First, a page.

We have collaborated with a number of partners in developing a series of free online and mobile applications that can be used by veterans and their families. PTSD Coach Canada and OSI Connect are mobile apps that provide valuable information to CAF members, veterans, and their families impacted by an OSI. The operational stress injury resource for caregivers is a self-directed online tool for caregivers and families of CAF members and veterans living with an OSI. It provides self-care, problem-solving, and stress management techniques for managing the challenges of being a caregiver. “Veterans and Mental Health” is an online tutorial designed for anyone who is wanting to learn about service-related veteran mental health issues or who is supporting a loved one with a service-related mental illness.
Medically released veterans and their families have access to seven military family resource centres, or MFRCs, across the country, as well as the family helpline and familyforce.ca website as part of the veteran family program. This program is part of a four-year pilot to provide veterans and their families with access to the MFRC supports and programs, traditionally only available to still-serving members of the Canadian Armed Forces.
The Government of Canada has launched a Canadian veteran-specific version of the mental health first aid in partnership with the Mental Health Commission of Canada. This program provides mental health literacy training for veterans in the community.
The government is also providing funding for the Mood Disorders Society of Canada to provide skills development training and support services to unemployed veterans with mental health conditions, to assist them in establishing a new career.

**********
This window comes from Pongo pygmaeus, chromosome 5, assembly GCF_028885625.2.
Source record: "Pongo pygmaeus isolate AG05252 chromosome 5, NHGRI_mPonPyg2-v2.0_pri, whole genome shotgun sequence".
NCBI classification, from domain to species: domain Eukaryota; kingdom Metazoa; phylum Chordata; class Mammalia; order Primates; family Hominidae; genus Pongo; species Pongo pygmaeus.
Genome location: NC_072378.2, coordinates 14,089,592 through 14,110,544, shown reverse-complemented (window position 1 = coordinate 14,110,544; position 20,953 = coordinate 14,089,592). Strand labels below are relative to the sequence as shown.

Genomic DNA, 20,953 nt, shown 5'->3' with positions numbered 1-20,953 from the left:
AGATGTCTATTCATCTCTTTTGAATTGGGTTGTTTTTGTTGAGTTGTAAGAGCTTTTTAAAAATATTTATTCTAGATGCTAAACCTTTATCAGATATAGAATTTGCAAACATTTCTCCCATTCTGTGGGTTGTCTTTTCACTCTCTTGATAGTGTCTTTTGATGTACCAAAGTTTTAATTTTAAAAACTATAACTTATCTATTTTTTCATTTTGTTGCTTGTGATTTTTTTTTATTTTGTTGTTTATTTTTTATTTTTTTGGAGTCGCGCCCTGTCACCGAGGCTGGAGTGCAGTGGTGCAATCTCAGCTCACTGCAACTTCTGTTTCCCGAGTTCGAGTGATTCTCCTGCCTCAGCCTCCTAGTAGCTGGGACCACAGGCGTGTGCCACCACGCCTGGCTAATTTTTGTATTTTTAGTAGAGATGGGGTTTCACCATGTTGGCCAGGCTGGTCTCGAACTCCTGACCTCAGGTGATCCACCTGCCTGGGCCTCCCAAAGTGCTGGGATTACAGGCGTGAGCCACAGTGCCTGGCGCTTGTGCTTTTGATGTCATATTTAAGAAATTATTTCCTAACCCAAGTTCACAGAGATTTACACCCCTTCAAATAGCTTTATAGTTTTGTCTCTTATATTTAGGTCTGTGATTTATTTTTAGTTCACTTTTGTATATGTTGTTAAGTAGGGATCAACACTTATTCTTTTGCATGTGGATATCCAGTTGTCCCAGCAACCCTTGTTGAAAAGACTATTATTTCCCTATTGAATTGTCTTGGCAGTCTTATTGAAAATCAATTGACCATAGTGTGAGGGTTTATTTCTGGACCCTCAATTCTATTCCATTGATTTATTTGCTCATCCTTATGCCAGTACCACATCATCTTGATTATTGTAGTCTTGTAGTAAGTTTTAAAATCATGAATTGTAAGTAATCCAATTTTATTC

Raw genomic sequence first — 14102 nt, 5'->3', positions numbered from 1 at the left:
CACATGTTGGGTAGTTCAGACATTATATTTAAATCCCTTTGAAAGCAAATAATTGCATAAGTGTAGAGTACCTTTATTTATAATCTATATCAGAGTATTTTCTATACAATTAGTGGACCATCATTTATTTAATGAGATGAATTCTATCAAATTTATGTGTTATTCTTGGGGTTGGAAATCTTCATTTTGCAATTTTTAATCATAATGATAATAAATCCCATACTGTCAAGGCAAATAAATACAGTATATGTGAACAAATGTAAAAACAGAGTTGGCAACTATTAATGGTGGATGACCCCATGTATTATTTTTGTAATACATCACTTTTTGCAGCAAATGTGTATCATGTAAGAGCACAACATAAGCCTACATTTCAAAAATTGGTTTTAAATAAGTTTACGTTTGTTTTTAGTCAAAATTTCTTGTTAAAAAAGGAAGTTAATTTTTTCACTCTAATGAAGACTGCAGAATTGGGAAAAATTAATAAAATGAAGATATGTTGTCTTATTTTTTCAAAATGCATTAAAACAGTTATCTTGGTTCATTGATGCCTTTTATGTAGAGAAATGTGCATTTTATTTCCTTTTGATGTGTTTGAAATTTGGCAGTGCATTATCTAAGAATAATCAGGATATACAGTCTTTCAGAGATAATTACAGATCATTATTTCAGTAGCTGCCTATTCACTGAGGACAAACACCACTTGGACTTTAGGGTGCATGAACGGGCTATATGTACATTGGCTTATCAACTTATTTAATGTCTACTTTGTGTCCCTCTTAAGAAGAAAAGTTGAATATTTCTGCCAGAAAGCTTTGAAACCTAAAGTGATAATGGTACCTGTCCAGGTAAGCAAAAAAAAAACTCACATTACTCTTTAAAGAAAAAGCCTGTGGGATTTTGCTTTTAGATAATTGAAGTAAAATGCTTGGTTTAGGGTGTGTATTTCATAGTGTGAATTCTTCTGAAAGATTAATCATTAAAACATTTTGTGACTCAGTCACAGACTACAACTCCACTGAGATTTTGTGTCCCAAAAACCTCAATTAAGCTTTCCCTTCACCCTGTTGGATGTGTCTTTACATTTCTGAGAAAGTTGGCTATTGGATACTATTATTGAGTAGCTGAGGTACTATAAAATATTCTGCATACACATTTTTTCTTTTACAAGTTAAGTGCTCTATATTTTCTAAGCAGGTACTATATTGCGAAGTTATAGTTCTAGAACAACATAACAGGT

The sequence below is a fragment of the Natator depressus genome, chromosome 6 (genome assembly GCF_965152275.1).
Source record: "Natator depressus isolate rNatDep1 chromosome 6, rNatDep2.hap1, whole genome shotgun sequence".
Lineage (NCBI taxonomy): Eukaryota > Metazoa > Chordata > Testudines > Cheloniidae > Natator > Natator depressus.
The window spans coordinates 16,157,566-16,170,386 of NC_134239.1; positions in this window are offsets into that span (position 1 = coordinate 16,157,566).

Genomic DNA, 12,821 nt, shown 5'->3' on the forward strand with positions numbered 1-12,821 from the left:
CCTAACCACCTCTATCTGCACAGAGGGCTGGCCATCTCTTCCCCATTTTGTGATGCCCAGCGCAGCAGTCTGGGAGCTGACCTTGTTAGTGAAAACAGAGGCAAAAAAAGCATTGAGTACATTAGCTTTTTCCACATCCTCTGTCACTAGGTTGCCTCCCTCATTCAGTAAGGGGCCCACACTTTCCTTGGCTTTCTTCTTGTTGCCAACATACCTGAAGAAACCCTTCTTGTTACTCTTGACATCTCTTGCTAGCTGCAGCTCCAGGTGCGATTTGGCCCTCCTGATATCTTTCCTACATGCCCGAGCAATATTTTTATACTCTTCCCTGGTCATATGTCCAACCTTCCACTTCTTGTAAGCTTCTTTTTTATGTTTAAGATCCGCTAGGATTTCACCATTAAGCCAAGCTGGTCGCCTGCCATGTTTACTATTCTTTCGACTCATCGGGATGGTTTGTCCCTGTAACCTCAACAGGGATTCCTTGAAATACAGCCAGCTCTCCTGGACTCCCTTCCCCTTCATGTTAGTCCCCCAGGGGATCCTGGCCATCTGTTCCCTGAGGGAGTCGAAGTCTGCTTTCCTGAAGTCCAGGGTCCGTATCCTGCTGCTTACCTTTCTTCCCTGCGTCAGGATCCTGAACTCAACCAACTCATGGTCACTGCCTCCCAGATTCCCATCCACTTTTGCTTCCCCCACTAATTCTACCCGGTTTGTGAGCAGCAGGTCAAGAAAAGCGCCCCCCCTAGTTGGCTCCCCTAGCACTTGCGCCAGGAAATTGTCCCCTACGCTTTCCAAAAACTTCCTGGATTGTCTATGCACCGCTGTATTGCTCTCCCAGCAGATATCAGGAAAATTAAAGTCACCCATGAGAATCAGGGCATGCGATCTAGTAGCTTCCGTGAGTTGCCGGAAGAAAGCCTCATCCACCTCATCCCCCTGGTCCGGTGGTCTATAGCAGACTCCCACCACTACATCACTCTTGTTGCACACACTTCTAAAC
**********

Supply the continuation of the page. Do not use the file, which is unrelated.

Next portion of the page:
A partnership between VAC and Saint Elizabeth Health Care has also recently been established to design, develop, and deliver, in the summer of 2017, an online caregiver training program to support informal caregivers of veterans with an OSI.
Naturally, we continue to collaborate with the Department of National Defence to create two new centres of excellence in veterans care, including one with specialization in mental health, post-traumatic stress, and related issues. We're also collaborating with our partners at DND to develop a joint suicide prevention strategy for Canadian Armed Forces and our veterans.
These mental health services and supports are examples of how VAC is delivering on the commitment of care, compassion, and respect for our men and women who have served their country, and their families.
Thank you again for the opportunity to address the committee. Dr. Courchesne and I look forward to your questions.
Merci. Thank you.
Thank you for the question, Mr. Chair.
First and foremost, under the various acts, Veterans Affairs is for the veteran. Most of our services, disability awards or pensions and things like that, are aimed at the veteran. That said, we strongly encourage family members to attend the OSI sessions, peer support, and various other programs. It's been proven that having the family involved in treating the illness usually works better.